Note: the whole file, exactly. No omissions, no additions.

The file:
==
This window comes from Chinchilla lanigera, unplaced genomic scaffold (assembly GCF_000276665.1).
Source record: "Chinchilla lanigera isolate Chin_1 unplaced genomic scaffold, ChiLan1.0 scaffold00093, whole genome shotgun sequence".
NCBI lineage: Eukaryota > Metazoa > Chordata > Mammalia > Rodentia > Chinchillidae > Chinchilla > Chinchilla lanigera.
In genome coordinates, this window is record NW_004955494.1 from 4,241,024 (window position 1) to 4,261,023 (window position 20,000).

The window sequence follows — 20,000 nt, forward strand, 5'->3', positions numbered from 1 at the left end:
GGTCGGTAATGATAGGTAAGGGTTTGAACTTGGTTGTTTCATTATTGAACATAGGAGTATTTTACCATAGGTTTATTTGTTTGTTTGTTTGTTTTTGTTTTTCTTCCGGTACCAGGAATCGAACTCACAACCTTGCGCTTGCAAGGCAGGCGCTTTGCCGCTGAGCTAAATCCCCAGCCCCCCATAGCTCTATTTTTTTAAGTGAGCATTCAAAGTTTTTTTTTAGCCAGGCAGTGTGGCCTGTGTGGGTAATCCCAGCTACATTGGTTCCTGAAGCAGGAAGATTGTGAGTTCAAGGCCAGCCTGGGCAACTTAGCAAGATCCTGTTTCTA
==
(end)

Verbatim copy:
This window comes from Chinchilla lanigera, unplaced genomic scaffold (assembly GCF_000276665.1).
Source record: "Chinchilla lanigera isolate Chin_1 unplaced genomic scaffold, ChiLan1.0 scaffold00093, whole genome shotgun sequence".
NCBI lineage: Eukaryota > Metazoa > Chordata > Mammalia > Rodentia > Chinchillidae > Chinchilla > Chinchilla lanigera.
In genome coordinates, this window is record NW_004955494.1 from 4,241,024 (window position 1) to 4,261,023 (window position 20,000).

The window sequence follows — 20,000 nt, forward strand, 5'->3', positions numbered from 1 at the left end:
GGTCGGTAATGATAGGTAAGGGTTTGAACTTGGTTGTTTCATTATTGAACATAGGAGTATTTTACCATAGGTTTATTTGTTTGTTTGTTTGTTTTTGTTTTTCTTCCGGTACCAGGAATCGAACTCACAACCTTGCGCTTGCAAGGCAGGCGCTTTGCCGCTGAGCTAAATCCCCAGCCCCCCATAGCTCTATTTTTTTAAGTGAGCATTCAAAGTTTTTTTTTAGCCAGGCAGTGTGGCCTGTGTGGGTAATCCCAGCTACATTGGTTCCTGAAGCAGGAAGATTGTGAGTTCAAGGCCAGCCTGGGCAACTTAGCAAGATCCTGTTTCTA